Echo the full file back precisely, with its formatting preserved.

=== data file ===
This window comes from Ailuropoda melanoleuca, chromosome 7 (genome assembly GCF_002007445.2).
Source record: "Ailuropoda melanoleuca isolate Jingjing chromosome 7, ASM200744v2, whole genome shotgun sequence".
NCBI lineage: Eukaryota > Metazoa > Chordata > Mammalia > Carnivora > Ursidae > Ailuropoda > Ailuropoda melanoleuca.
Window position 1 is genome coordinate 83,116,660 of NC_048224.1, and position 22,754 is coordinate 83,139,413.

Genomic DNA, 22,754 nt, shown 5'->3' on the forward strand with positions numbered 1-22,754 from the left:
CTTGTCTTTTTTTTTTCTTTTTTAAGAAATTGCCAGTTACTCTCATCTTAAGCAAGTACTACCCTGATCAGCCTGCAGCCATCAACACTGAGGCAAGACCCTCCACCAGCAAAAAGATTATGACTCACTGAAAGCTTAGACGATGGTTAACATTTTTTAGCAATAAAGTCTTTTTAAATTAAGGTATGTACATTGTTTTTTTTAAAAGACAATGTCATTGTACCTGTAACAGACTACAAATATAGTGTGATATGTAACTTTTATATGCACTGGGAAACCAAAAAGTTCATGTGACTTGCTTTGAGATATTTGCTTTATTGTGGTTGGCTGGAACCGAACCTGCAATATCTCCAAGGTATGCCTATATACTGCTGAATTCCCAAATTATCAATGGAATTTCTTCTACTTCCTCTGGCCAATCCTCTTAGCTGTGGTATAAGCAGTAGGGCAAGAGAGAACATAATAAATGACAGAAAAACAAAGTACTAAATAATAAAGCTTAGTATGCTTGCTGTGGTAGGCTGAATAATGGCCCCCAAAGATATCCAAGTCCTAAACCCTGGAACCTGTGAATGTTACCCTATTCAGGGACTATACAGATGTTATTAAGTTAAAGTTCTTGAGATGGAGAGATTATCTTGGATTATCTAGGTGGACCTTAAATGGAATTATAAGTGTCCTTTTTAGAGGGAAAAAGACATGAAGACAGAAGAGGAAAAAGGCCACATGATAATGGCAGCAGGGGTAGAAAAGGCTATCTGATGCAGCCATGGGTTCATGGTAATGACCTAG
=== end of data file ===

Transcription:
This window comes from Ailuropoda melanoleuca, chromosome 7 (genome assembly GCF_002007445.2).
Source record: "Ailuropoda melanoleuca isolate Jingjing chromosome 7, ASM200744v2, whole genome shotgun sequence".
NCBI lineage: Eukaryota > Metazoa > Chordata > Mammalia > Carnivora > Ursidae > Ailuropoda > Ailuropoda melanoleuca.
Window position 1 is genome coordinate 83,116,660 of NC_048224.1, and position 22,754 is coordinate 83,139,413.

Genomic DNA, 22,754 nt, shown 5'->3' on the forward strand with positions numbered 1-22,754 from the left:
CTTGTCTTTTTTTTTTCTTTTTTAAGAAATTGCCAGTTACTCTCATCTTAAGCAAGTACTACCCTGATCAGCCTGCAGCCATCAACACTGAGGCAAGACCCTCCACCAGCAAAAAGATTATGACTCACTGAAAGCTTAGACGATGGTTAACATTTTTTAGCAATAAAGTCTTTTTAAATTAAGGTATGTACATTGTTTTTTTTAAAAGACAATGTCATTGTACCTGTAACAGACTACAAATATAGTGTGATATGTAACTTTTATATGCACTGGGAAACCAAAAAGTTCATGTGACTTGCTTTGAGATATTTGCTTTATTGTGGTTGGCTGGAACCGAACCTGCAATATCTCCAAGGTATGCCTATATACTGCTGAATTCCCAAATTATCAATGGAATTTCTTCTACTTCCTCTGGCCAATCCTCTTAGCTGTGGTATAAGCAGTAGGGCAAGAGAGAACATAATAAATGACAGAAAAACAAAGTACTAAATAATAAAGCTTAGTATGCTTGCTGTGGTAGGCTGAATAATGGCCCCCAAAGATATCCAAGTCCTAAACCCTGGAACCTGTGAATGTTACCCTATTCAGGGACTATACAGATGTTATTAAGTTAAAGTTCTTGAGATGGAGAGATTATCTTGGATTATCTAGGTGGACCTTAAATGGAATTATAAGTGTCCTTTTTAGAGGGAAAAAGACATGAAGACAGAAGAGGAAAAAGGCCACATGATAATGGCAGCAGGGGTAGAAAAGGCTATCTGATGCAGCCATGGGTTCATGGTAATGACCTAG